9 of 12 people found the following review helpful
Short and sweet with a leavening of sour,
This review is from: Expo 58 (Hardcover)
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It's 1958 and Thomas Foley has been working in the Central Office of Information since the age of 18 in 1944 (which raises the question of why he wasn't called up for military service). He's a quiet man, so quiet that his colleagues affect to believe that he has taken a vow of silence. He's also handsome, while not having the least idea what to do with his good looks, although he is married to Sylvia with a baby girl.
He spends his time making the sort of COI films that we now find so hilarious, warning people not to sneeze over others and to look both ways before crossing the road, until the startling day when he's told he's to go to Brussels for Expo 58. The centrepiece of the British exhibition is to be a 'typical English pub' called The Britannia and as Thomas's mother is Belgian and his father ran a pub (both of which sad facts earn him the commiserations of his public-school superiors in a very amusing passage) he is the obvious choice.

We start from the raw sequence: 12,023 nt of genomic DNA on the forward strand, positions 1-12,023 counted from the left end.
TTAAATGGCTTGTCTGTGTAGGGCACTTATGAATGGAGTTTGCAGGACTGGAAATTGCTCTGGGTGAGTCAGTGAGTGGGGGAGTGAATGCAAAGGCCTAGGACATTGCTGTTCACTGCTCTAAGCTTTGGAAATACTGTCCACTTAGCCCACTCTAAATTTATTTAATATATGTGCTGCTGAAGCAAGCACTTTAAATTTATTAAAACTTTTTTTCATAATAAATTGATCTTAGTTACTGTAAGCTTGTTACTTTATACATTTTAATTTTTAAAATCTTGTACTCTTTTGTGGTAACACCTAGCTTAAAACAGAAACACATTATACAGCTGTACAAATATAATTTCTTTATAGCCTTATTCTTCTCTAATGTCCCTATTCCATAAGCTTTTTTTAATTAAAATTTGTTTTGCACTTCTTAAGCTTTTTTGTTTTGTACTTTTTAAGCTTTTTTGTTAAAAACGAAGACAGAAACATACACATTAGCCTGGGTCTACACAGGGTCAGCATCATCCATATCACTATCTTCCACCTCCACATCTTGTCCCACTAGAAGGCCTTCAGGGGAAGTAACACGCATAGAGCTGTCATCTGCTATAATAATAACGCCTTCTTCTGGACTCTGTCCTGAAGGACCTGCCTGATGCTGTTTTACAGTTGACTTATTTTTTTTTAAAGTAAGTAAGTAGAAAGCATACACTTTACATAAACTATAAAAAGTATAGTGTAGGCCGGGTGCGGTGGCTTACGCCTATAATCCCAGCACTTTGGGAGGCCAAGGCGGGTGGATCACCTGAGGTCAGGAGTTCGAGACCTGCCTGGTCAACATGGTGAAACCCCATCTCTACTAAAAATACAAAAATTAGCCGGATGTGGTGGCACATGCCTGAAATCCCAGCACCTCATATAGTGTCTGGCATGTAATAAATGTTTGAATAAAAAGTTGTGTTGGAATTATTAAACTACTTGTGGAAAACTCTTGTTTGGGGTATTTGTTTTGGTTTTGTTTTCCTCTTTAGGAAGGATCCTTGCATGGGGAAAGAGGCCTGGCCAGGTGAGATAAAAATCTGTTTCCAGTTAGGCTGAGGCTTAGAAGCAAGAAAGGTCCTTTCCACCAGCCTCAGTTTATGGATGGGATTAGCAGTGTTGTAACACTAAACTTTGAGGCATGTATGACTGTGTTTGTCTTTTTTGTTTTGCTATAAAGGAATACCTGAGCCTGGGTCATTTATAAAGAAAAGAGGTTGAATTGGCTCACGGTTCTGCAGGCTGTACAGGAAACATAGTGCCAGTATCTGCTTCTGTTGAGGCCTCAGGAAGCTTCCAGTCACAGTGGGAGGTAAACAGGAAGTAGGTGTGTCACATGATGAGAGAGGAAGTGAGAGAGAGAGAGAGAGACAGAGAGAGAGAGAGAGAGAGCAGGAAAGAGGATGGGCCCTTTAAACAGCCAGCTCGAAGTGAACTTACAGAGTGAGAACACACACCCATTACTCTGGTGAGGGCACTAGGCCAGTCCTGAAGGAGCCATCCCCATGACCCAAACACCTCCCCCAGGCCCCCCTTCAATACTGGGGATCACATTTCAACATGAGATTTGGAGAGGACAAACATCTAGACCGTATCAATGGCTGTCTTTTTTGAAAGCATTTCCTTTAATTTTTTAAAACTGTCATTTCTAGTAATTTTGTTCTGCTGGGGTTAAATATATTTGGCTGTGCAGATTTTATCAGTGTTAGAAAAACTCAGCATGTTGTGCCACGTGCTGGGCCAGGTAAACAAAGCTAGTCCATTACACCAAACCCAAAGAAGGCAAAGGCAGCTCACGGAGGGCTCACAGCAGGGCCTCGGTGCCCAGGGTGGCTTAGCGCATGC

It's up to Thomas whether he takes Sylvia and the baby with him and he's starting to feel neglected by his wife in favour of his newborn daughter, like so many men. Preparing to set out for Brussels alone, he finds himself an object of interest for a couple of cartoon British spies. Meanwhile, the rather creepy man who lives next door with his invalid sister is keen to keep an eye on Sylvia while he's away.
After 'What a Carve up' in the 80s and 'The Rotters' Club' in the 70s, Coe has gone even further back in time and exposes the sad underbelly of the Cold War world with the lightness of touch which one expects of him. It's a useful reminder of how dismal the 1950s were, and don't let anyone tell you that they were some sort of golden age: Thomas, rather than being put up in a posh hotel as he would be nowadays, is dumped in something resembling a holiday camp, sharing a room with a stranger. Thomas is a very likeable character -- an innocent bumbling through the unreal world created on the outskirts of Brussels, barely understanding what is real and what is fake.
At less than 270 pages, the novel won't detain you long and it's a rollicking good read, funny with just the right leavening of sadness. A surprising amount happens for such a short book and it left me with much to think about.